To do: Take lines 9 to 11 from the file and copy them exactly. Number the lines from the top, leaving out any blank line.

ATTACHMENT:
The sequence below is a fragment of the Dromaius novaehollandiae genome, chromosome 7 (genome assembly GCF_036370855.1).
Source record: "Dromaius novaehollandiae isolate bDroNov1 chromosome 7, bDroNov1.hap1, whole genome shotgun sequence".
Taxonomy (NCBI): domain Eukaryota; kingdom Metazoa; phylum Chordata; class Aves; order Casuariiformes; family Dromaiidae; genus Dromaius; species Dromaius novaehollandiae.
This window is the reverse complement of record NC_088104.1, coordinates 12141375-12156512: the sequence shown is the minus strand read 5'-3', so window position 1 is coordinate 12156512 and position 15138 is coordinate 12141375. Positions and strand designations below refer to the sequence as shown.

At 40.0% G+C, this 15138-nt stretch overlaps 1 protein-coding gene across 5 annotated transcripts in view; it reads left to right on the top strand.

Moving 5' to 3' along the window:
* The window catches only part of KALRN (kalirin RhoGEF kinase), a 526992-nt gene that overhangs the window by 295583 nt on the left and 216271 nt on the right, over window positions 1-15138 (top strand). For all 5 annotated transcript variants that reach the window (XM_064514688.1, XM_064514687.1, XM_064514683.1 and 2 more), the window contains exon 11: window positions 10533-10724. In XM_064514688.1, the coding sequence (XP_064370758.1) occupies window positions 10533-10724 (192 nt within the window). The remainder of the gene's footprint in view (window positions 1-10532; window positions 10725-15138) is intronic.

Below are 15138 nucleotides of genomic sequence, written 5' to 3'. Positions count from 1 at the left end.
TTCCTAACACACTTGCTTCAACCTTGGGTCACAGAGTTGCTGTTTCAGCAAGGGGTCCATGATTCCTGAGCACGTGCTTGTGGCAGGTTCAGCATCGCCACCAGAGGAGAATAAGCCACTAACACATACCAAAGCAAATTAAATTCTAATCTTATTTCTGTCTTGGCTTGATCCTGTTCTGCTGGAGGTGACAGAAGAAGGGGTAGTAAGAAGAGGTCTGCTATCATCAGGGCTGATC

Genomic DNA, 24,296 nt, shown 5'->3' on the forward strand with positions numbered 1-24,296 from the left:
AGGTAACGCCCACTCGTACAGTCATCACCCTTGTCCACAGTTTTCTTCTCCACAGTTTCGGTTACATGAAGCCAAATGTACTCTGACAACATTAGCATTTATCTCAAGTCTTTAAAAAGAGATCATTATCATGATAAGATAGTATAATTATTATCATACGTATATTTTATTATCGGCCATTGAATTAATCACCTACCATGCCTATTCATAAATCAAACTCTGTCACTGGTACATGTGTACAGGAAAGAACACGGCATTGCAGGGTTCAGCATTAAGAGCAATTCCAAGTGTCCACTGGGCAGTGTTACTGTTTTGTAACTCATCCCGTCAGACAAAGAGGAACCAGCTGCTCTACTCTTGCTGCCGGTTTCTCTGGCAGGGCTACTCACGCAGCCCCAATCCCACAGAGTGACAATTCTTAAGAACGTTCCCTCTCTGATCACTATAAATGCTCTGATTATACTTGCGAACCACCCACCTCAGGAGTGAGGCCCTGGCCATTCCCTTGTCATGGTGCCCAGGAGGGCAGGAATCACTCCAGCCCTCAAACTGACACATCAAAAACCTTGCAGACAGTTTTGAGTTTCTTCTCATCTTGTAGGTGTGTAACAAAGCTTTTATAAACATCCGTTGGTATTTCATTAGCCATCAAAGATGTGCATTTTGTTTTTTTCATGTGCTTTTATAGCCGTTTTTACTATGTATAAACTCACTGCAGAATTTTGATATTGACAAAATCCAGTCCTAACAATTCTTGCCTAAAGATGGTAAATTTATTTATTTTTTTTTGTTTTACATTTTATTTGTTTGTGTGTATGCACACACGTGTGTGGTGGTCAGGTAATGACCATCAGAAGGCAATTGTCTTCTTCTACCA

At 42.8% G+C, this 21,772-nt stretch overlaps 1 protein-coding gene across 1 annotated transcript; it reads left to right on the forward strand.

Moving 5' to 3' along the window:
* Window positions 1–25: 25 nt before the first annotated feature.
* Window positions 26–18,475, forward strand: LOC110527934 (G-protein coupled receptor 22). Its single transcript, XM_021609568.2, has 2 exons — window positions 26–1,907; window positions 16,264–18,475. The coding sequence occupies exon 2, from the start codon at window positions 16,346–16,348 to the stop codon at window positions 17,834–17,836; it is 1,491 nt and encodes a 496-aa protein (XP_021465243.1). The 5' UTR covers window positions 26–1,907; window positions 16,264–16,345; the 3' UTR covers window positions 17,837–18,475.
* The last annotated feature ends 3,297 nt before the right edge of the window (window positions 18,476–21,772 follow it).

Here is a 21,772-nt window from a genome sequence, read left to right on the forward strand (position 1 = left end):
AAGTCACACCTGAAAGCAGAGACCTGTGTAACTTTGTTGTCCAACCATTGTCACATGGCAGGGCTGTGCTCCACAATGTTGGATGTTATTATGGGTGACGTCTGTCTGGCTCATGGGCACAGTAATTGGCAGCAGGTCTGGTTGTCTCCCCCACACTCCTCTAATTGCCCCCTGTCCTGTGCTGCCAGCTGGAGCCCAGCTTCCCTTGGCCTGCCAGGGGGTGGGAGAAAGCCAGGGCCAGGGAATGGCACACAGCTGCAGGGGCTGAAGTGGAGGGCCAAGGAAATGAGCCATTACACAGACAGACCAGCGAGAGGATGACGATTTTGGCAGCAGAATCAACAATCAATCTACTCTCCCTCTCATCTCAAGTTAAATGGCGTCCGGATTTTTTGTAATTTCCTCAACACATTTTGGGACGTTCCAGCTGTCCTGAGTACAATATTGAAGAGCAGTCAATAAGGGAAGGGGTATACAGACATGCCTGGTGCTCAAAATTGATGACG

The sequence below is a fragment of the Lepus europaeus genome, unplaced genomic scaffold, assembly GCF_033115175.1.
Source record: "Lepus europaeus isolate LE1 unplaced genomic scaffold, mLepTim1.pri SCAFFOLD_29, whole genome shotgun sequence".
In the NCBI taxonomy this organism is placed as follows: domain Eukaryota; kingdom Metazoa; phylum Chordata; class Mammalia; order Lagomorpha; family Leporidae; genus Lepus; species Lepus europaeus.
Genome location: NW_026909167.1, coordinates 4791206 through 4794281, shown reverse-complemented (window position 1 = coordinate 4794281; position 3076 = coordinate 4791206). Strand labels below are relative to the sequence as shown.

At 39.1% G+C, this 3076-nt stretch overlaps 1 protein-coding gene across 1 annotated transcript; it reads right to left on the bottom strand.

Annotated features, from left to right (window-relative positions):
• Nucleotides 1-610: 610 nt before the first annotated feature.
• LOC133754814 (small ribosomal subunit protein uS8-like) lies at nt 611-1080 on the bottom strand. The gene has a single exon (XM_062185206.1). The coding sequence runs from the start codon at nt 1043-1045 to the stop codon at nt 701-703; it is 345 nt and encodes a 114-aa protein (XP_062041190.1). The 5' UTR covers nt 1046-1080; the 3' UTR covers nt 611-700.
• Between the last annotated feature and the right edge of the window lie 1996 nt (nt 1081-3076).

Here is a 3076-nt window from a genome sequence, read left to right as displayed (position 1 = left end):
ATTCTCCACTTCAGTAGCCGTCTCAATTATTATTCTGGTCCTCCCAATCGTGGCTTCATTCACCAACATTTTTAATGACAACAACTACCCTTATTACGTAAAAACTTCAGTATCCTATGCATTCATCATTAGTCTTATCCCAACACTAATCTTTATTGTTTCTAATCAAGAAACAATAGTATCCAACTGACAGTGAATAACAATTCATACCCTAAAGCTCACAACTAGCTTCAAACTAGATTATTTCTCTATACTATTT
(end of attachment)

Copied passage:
TTCCTAACACACTTGCTTCAACCTTGGGTCACAGAGTTGCTGTTTCAGCAAGGGGTCCATGATTCCTGAGCACGTGCTTGTGGCAGGTTCAGCATCGCCACCAGAGGAGAATAAGCCACTAACACATACCAAAGCAAATTAAATTCTAATCTTATTTCTGTCTTGGCTTGATCCTGTTCTGCTGGAGGTGACAGAAGAAGGGGTAGTAAGAAGAGGTCTGCTATCATCAGGGCTGATC

Genomic DNA, 24,296 nt, shown 5'->3' on the forward strand with positions numbered 1-24,296 from the left:
AGGTAACGCCCACTCGTACAGTCATCACCCTTGTCCACAGTTTTCTTCTCCACAGTTTCGGTTACATGAAGCCAAATGTACTCTGACAACATTAGCATTTATCTCAAGTCTTTAAAAAGAGATCATTATCATGATAAGATAGTATAATTATTATCATACGTATATTTTATTATCGGCCATTGAATTAATCACCTACCATGCCTATTCATAAATCAAACTCTGTCACTGGTACATGTGTACAGGAAAGAACACGGCATTGCAGGGTTCAGCATTAAGAGCAATTCCAAGTGTCCACTGGGCAGTGTTACTGTTTTGTAACTCATCCCGTCAGACAAAGAGGAACCAGCTGCTCTACTCTTGCTGCCGGTTTCTCTGGCAGGGCTACTCACGCAGCCCCAATCCCACAGAGTGACAATTCTTAAGAACGTTCCCTCTCTGATCACTATAAATGCTCTGATTATACTTGCGAACCACCCACCTCAGGAGTGAGGCCCTGGCCATTCCCTTGTCATGGTGCCCAGGAGGGCAGGAATCACTCCAGCCCTCAAACTGACACATCAAAAACCTTGCAGACAGTTTTGAGTTTCTTCTCATCTTGTAGGTGTGTAACAAAGCTTTTATAAACATCCGTTGGTATTTCATTAGCCATCAAAGATGTGCATTTTGTTTTTTTCATGTGCTTTTATAGCCGTTTTTACTATGTATAAACTCACTGCAGAATTTTGATATTGACAAAATCCAGTCCTAACAATTCTTGCCTAAAGATGGTAAATTTATTTATTTTTTTTTGTTTTACATTTTATTTGTTTGTGTGTATGCACACACGTGTGTGGTGGTCAGGTAATGACCATCAGAAGGCAATTGTCTTCTTCTACCA